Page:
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BY 4.0 license Open Access Published by De Gruyter Open Access July 26, 2019

Being Gifted as Negative Certainty

David Mark Dunning EMAIL logo
From the journal Open Theology

Abstract

Existentialism centres reflection upon the bodily existence of the human person. Generally, however, theological anthropology has struggled to manage developments in biological and psychological sciences that have made clear the pluriformity of human embodiment. The work of the social sciences has also increased the visibility of minority, disadvantaged, or neglected persons. Theological anthropology must begin to conceive of an inclusive, non-static understanding of human nature that fully acknowledges the integrity and the diverse identities of the human subject. To riposte, this article utilises the interplay between phenomenology and theology in the work of the contemporary philosopher-theologian Jean-Luc Marion. Marion undeniably sees the root of the human in the concrete free person; he recognises an ever-receding, indefinable horizon towards which the incomprehensible existence of the subjective phenomenon is universally oriented. In this article I focus on how a combination of the theology of the subject and its existential orientation, realised through the freedom of incomprehensibility à la Marion, may provide a dynamic basis for understanding human nature at a time when subjective diversity is ever more asserted.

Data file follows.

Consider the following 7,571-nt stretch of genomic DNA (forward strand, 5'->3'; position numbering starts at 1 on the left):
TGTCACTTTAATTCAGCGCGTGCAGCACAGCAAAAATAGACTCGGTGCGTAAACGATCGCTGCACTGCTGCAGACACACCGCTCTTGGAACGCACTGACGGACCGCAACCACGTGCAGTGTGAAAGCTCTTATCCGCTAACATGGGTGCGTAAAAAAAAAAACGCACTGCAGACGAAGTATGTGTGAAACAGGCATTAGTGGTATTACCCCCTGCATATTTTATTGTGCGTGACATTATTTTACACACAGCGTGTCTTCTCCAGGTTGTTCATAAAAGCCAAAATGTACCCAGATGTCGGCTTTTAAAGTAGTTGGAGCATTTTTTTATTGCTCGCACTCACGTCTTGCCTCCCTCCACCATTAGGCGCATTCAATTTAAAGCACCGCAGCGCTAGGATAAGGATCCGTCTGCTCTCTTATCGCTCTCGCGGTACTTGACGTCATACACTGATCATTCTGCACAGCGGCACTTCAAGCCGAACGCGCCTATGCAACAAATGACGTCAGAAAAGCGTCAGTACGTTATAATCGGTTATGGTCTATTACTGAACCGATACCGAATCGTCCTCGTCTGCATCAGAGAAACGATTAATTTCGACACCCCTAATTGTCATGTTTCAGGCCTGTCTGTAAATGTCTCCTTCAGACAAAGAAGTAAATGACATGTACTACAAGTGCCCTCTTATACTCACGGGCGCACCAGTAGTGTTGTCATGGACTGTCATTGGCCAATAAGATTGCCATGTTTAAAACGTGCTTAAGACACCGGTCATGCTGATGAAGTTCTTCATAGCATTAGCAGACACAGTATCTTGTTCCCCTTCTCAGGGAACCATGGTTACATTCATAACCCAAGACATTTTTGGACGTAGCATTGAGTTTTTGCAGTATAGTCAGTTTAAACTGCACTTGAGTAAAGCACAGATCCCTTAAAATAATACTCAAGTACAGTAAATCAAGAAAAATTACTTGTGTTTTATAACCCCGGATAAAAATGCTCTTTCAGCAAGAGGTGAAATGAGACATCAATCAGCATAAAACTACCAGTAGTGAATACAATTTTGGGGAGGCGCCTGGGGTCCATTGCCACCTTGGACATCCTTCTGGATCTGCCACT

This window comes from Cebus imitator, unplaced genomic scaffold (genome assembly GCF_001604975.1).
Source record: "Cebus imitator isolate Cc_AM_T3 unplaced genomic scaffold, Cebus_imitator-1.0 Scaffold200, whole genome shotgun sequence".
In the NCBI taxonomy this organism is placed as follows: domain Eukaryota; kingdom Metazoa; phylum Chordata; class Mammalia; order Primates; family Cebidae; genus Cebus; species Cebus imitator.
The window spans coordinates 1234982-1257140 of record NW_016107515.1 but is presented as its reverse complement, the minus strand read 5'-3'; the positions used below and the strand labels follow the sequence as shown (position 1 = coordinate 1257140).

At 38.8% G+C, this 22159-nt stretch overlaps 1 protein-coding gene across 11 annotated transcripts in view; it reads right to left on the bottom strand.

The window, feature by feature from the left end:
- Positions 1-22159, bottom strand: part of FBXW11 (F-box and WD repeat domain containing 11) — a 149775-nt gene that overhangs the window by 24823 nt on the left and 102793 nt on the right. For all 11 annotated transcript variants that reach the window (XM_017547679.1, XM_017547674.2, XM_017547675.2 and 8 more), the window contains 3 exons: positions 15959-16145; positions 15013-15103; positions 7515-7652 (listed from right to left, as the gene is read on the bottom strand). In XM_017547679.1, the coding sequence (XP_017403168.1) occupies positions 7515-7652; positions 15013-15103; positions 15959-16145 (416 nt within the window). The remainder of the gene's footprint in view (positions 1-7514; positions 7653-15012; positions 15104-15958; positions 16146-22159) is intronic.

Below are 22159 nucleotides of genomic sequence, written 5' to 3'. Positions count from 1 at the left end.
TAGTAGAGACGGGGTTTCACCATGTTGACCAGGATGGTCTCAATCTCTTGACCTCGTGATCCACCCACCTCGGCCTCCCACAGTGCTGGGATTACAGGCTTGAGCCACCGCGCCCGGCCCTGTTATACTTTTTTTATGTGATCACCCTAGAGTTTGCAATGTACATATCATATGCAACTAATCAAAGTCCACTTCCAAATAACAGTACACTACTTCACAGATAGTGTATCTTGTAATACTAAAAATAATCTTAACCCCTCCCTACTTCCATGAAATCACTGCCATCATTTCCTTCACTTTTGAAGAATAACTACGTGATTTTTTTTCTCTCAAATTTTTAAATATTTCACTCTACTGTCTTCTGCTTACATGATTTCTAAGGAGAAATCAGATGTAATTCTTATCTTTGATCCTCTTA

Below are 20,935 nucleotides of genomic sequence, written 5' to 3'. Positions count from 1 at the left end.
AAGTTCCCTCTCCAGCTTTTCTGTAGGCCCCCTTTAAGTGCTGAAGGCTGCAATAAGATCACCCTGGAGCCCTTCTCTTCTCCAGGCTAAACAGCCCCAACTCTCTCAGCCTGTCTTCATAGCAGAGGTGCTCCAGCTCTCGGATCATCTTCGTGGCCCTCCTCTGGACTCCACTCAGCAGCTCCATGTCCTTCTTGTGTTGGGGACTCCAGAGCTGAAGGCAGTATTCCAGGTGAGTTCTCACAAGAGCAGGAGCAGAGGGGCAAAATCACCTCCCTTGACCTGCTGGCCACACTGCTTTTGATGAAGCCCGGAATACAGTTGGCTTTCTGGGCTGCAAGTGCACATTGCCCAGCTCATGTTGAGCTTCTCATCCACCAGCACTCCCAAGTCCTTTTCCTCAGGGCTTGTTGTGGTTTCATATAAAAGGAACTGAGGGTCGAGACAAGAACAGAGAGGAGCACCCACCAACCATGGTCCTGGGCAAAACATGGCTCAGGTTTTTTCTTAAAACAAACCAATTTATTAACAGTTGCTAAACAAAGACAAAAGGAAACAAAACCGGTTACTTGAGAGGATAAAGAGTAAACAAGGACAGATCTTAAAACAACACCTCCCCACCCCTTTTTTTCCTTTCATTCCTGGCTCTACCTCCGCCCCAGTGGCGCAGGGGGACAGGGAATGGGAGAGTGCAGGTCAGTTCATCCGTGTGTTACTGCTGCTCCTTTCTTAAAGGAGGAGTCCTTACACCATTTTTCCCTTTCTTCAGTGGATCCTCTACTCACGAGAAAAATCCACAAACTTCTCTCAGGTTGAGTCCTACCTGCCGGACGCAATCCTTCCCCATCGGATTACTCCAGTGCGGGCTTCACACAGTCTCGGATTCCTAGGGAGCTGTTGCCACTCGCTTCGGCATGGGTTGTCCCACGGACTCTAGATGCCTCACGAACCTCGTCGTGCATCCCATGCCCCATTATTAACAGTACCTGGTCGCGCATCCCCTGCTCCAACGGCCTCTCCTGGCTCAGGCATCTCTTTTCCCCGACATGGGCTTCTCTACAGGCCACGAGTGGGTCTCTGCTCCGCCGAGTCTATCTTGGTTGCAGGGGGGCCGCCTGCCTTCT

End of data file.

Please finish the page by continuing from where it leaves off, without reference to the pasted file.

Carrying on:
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Received: 2019-05-09
Accepted: 2019-06-28
Published Online: 2019-07-26

© 2019 David Mark Dunning, published by De Gruyter

This work is licensed under the Creative Commons Attribution 4.0 Public License.

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